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Great Mexican joints
In anticipation of Cinco de Mayo, we check out five new places that are breathing life into New York’s South of the Border dining and drinking scene.
Wed Apr 25 2012
Photograph: Dominic Perri
Albodingos en Chipotle (beef meatballs) at Casa Enrique
The regional mash-up:
The backstory: The gleaming white dining room suggests a modernist menu, but the food here is a homespun affair. Mexican brothers Cosme and Luis Aguilar teamed up with the owners of Bar Henry to open this small Long Island City eatery in March. Cosme mans the stoves, drawing on his late mother’s traditional recipes from Cintalapa, Chiapas, as well as dishes from Puebla and San Luis, where he also lived. Luis oversees the dining room as GM, and their younger cousin Chantel, a quick-smiling Queens native, serves the tables, bringing a familial warmth that matches Cosme’s soulful regional cooking.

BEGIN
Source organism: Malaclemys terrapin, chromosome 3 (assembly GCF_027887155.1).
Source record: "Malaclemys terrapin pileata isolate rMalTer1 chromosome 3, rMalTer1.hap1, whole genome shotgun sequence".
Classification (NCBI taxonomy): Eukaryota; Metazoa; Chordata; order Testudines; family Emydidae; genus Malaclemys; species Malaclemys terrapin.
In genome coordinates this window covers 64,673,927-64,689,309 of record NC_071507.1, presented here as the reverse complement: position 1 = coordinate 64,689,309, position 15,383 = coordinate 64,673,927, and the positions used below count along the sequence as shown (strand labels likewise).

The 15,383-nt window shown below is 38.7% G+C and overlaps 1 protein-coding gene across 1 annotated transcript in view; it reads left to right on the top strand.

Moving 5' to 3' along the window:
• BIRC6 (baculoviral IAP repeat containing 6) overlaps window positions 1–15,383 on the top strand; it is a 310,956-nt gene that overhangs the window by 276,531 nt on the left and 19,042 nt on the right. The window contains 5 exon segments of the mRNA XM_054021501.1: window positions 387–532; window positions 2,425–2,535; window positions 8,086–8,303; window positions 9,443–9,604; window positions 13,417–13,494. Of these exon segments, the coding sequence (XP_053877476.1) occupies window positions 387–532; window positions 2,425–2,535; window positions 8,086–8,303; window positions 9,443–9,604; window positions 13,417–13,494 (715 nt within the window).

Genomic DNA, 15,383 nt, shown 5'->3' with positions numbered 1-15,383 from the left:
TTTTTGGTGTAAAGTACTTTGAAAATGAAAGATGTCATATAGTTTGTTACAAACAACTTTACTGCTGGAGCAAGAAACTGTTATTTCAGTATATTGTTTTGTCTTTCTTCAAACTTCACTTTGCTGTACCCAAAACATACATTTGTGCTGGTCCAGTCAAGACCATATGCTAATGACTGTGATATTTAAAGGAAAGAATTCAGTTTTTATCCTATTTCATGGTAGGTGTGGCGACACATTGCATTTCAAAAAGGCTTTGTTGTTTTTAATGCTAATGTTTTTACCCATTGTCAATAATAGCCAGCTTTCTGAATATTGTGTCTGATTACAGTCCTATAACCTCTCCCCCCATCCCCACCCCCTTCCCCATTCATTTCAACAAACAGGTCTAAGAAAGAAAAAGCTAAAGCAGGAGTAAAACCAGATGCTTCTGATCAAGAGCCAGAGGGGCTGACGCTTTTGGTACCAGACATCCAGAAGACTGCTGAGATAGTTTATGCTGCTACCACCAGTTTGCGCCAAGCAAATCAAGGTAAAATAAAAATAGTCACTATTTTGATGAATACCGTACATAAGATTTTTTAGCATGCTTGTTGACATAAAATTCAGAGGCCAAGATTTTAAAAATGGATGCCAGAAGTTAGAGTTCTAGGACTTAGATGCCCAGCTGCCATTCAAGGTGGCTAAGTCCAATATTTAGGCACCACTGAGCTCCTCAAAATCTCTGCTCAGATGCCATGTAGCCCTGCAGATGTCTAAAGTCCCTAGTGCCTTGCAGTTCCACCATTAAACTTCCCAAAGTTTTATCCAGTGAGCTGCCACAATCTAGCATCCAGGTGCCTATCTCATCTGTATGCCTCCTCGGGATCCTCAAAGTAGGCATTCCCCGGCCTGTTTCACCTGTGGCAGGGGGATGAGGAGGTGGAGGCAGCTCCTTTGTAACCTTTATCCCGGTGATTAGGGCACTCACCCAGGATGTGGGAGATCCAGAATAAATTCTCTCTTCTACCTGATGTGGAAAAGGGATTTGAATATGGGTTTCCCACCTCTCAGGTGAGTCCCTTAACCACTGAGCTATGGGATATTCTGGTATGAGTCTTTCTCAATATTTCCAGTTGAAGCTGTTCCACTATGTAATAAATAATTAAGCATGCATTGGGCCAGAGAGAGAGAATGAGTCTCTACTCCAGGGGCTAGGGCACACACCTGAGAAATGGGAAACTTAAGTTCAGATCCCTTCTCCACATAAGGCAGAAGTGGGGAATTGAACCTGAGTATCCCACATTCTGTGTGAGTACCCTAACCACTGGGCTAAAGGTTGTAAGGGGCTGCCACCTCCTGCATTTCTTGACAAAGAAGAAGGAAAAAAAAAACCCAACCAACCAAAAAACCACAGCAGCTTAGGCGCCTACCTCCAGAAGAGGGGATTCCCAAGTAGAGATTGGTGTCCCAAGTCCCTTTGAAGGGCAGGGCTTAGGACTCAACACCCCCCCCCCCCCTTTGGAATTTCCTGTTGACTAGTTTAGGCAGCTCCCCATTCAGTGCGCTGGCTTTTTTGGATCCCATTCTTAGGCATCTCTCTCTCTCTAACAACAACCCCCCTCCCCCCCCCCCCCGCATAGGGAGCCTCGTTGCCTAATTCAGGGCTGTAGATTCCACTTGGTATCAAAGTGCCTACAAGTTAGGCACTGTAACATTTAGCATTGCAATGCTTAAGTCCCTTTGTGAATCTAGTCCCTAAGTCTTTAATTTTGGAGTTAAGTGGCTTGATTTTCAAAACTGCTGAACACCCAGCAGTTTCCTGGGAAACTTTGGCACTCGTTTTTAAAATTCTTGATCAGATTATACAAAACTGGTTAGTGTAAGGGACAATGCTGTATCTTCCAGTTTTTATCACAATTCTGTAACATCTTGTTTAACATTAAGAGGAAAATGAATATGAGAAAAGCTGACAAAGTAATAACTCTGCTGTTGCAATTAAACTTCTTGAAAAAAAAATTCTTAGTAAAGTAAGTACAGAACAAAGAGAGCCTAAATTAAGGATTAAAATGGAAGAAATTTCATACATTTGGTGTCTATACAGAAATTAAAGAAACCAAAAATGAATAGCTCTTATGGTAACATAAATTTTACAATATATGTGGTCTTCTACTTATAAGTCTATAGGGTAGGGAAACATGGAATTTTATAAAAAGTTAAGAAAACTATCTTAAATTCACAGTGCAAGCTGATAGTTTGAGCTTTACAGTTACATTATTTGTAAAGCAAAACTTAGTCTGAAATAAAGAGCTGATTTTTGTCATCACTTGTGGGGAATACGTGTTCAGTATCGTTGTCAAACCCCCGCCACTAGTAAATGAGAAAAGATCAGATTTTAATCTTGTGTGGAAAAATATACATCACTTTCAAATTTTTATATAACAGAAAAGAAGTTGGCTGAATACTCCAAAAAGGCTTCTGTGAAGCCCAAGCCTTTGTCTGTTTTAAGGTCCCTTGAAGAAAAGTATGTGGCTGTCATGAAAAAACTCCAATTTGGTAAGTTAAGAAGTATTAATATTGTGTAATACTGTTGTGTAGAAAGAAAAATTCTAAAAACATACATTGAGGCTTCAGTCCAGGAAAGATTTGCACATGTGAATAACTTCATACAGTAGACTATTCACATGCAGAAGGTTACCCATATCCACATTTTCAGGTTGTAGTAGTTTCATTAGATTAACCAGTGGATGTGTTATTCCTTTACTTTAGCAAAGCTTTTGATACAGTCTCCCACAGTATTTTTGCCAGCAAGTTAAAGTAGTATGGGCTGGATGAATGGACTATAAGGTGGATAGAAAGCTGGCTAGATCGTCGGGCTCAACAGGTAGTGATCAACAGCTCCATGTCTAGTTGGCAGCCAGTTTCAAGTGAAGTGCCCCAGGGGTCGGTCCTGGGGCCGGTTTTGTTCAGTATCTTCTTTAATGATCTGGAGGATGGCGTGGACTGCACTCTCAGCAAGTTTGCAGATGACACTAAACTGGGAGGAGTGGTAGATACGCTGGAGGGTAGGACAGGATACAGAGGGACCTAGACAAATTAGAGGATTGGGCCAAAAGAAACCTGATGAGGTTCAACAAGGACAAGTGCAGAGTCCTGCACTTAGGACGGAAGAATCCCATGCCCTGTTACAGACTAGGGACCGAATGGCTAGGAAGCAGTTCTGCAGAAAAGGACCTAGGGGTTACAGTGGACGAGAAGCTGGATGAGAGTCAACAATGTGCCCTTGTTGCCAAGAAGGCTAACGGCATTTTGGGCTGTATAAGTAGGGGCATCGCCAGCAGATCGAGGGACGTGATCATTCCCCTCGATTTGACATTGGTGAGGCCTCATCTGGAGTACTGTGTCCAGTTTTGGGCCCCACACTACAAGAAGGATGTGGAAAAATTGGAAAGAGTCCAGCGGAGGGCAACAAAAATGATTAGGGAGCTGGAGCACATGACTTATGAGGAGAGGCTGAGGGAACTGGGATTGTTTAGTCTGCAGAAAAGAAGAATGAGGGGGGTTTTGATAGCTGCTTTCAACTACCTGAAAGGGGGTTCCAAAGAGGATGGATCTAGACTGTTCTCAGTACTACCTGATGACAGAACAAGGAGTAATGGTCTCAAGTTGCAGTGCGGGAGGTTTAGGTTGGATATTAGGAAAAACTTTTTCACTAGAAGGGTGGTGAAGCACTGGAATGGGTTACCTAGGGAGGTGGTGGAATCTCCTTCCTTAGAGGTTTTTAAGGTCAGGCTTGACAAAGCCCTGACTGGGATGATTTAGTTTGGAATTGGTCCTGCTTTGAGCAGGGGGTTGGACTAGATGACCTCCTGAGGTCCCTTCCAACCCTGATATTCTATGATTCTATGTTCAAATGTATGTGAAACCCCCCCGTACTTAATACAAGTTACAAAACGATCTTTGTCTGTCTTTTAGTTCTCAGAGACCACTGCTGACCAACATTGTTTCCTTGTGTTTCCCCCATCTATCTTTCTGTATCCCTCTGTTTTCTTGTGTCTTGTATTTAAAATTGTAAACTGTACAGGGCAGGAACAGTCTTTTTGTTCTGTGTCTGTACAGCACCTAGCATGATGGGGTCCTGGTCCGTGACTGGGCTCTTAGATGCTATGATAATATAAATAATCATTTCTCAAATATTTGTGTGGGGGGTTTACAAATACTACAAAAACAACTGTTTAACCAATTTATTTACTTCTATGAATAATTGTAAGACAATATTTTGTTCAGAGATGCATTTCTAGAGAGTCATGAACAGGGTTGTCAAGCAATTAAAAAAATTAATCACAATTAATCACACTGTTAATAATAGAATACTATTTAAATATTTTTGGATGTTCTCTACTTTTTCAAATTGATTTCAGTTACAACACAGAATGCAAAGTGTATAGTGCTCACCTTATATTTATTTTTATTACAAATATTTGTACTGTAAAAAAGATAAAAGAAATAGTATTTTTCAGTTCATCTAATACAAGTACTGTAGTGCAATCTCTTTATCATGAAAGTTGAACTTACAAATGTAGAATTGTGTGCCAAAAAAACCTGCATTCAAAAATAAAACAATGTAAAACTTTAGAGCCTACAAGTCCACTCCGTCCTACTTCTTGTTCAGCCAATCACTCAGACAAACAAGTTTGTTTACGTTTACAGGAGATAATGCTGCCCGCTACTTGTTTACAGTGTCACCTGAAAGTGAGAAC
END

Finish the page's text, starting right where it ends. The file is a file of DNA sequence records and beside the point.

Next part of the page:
What to order: Start your meal with the beef albondigas ($9)—the short-rib-and-brisket meatballs are fluffy and moist, with a wedge of hard-boiled egg at their center and a pool of a chipotle-spiked roasted tomato sauce below. Sop it up with nutty, warm rounds from Tortillas Piaxtla in Queens. Main courses showcase a wide range of deeply flavored, long-cooked sauces. For the Mole de Piaxtla ($16), Cosme cooks down a spicy paste of five roasted chilies (including guajillo, pasilla and chipotle) with starchy plantains, nuts and earthy cocoa for three hours, and then simmers chicken in the complex stew. In the Chamorro de Borrego ($20), bitter guajes (green seeds from a pod) add a vegetal note to the bright sauce of pulla and guajillo chilies cloaking the braised lamb shanks.
5-48 49th Ave between Vernon Blvd and 5th St, Long Island City, Queens (347-448-6040)